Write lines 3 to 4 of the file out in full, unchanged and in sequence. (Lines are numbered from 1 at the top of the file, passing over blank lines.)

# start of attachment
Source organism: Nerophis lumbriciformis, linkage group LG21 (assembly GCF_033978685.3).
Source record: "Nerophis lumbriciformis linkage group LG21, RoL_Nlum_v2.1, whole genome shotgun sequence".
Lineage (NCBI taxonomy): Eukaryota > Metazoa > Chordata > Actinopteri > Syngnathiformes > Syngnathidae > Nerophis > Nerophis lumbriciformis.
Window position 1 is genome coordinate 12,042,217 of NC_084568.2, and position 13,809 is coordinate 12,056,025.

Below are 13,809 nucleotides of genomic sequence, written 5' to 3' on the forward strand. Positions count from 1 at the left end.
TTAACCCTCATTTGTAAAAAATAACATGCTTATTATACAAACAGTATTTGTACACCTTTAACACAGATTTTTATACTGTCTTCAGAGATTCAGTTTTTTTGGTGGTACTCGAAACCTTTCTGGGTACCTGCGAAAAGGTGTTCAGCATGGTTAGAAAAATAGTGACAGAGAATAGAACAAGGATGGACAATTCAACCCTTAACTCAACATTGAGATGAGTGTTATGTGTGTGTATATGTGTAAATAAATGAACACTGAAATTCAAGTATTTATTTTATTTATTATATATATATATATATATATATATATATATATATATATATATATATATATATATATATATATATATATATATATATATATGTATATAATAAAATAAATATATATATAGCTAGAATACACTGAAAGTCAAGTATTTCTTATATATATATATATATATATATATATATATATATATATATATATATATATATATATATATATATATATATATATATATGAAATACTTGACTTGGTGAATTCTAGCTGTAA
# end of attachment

Lineage (NCBI taxonomy): Eukaryota > Metazoa > Chordata > Actinopteri > Syngnathiformes > Syngnathidae > Nerophis > Nerophis lumbriciformis.
Window position 1 is genome coordinate 12,042,217 of NC_084568.2, and position 13,809 is coordinate 12,056,025.